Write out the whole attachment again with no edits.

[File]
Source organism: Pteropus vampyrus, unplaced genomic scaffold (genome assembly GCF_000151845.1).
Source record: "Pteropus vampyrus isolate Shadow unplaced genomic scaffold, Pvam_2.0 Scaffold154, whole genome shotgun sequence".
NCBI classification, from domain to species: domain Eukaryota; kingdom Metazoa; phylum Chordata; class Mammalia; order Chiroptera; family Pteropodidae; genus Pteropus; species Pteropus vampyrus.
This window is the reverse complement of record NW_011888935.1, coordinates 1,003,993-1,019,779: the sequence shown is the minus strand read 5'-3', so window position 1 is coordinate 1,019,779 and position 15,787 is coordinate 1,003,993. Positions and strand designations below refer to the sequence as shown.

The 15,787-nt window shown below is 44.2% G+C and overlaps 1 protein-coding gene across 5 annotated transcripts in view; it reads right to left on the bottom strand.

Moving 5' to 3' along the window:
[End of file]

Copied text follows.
Source organism: Pteropus vampyrus, unplaced genomic scaffold (genome assembly GCF_000151845.1).
Source record: "Pteropus vampyrus isolate Shadow unplaced genomic scaffold, Pvam_2.0 Scaffold154, whole genome shotgun sequence".
NCBI classification, from domain to species: domain Eukaryota; kingdom Metazoa; phylum Chordata; class Mammalia; order Chiroptera; family Pteropodidae; genus Pteropus; species Pteropus vampyrus.
This window is the reverse complement of record NW_011888935.1, coordinates 1,003,993-1,019,779: the sequence shown is the minus strand read 5'-3', so window position 1 is coordinate 1,019,779 and position 15,787 is coordinate 1,003,993. Positions and strand designations below refer to the sequence as shown.

The 15,787-nt window shown below is 44.2% G+C and overlaps 1 protein-coding gene across 5 annotated transcripts in view; it reads right to left on the bottom strand.

Moving 5' to 3' along the window: